Was Dreaming of Castles in Turkey When A Policeman Jarred Him.

Originally Published In The Brooklyn Eagle, May 25, 1901, Page 8.

Something like three thousand New Yorkers were separated from their money at the Academy of Music last night, as the result of a wrestling bout that bore all the ear marks of a fake. Gothamites have had similar experiences in the past, lots of them, but they go up against the same old deal repeatedly and with the same apparent innocence.

All the promoters have to do is to drop the game for a time and then suddenly produce a pagan wonder from the Sultan’s domain or Cherry street and the public tumbles over itself in its eagerness to give up its hard earned dollars.
Last night’s affair was no exception. Nouaulah, who, like the lamented Yousouf, had gathered up enough American dollars to buy castles in Turkey, was booked to sail for home to-day, so his mentors got up a farewell performance, in which the Turk was to throw Ernest Roeber three times within the hour at Graeco-Roman wrestling.

The Turk knew nothing of this style and, after working for twenty-six minutes without making an impression on his opponent, the pagan calmly sat on Roeber’s face and dreamily built castles in the air under the warm sun of the ottoman Empire.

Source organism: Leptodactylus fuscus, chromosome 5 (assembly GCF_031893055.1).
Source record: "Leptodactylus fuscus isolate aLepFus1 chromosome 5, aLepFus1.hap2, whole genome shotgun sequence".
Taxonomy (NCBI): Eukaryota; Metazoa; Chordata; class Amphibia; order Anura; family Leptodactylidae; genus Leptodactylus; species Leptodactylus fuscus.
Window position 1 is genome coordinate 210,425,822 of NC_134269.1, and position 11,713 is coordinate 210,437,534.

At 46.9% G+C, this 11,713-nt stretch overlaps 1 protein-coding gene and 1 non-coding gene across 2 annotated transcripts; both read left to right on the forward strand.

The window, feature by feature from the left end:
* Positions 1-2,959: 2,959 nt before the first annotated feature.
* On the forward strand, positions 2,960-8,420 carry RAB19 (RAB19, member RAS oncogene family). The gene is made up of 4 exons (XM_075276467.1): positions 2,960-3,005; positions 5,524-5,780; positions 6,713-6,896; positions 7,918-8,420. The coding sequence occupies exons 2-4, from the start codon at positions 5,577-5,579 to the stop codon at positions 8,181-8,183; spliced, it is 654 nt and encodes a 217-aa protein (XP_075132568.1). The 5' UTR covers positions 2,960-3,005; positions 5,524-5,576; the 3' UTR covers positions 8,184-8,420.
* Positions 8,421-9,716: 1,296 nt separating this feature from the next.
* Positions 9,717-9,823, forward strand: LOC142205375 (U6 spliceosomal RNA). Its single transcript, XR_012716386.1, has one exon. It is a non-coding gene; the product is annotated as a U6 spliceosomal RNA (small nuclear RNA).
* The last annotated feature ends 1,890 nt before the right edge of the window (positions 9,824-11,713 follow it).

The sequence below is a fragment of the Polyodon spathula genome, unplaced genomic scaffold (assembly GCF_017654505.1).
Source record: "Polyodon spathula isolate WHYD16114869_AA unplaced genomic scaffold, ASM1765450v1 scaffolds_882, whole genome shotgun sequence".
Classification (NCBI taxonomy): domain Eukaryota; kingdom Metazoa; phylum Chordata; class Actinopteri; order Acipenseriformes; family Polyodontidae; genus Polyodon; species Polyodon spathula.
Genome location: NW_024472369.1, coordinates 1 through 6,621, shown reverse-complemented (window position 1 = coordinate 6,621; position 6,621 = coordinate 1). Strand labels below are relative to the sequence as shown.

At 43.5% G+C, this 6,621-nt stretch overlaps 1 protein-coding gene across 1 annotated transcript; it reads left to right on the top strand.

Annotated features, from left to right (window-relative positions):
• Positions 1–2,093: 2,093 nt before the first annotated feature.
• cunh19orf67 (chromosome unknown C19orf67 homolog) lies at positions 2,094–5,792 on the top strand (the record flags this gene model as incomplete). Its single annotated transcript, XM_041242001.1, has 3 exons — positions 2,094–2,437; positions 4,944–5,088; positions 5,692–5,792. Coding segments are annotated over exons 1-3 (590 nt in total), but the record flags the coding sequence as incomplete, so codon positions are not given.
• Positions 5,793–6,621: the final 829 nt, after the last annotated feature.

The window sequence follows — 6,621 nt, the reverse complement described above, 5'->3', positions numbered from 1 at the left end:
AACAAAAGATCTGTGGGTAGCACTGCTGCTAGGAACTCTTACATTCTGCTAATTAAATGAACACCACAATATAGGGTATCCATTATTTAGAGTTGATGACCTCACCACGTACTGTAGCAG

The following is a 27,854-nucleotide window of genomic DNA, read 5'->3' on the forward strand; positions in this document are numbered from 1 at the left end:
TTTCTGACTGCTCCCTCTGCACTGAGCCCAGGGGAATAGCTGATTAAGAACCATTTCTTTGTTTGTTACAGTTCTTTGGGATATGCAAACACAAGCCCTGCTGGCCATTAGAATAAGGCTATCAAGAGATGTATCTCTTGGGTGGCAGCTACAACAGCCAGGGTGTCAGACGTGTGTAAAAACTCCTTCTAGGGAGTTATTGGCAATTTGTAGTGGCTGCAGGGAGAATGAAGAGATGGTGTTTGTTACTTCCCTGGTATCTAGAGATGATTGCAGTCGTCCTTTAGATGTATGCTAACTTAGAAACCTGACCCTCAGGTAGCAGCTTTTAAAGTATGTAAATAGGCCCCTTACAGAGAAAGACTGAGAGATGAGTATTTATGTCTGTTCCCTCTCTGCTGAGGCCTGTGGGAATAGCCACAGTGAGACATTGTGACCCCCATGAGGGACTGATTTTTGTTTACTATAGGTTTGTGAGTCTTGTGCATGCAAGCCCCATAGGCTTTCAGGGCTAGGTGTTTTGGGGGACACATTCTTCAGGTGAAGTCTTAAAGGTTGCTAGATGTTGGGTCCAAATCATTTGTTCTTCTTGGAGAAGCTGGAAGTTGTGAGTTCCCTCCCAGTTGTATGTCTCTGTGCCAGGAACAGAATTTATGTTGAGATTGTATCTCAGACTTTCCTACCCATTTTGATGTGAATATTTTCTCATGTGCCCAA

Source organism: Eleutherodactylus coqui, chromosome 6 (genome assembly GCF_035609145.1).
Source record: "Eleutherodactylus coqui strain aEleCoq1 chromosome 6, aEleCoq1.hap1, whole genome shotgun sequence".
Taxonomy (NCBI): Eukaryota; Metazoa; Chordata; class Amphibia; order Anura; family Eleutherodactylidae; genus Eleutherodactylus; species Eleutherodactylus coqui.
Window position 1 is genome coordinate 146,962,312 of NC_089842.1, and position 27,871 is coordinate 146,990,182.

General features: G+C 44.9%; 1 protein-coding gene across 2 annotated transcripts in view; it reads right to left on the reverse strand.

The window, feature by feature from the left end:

The yells of Referee O’Donnell and the spectators woke him not and it was not until the thump of a policeman’s club jarred his cranium that Nouroulah came back to earth and asked his interpreter what had happened.

Roeber got from underneath and escaped through the ropes and the bout ended with the referee announcing the American victor on a foul because the Turk had grabbed his opponent below the wais, something that is forbidden in the ethics of Graeco-Roman wrestling.

There is a law against sitting on a opponent’s face, but that is in the code of humanity and the Turk knows nothing of that. The crowd departed, swearing never to be taken in again, a customary cry, but the way.

Roeber pocketed the receipts and a contract to go on the road as the only wrestler who defeated Nouroulah and the latter said goodby preparatory to sailing for home today. Then the lights went out.


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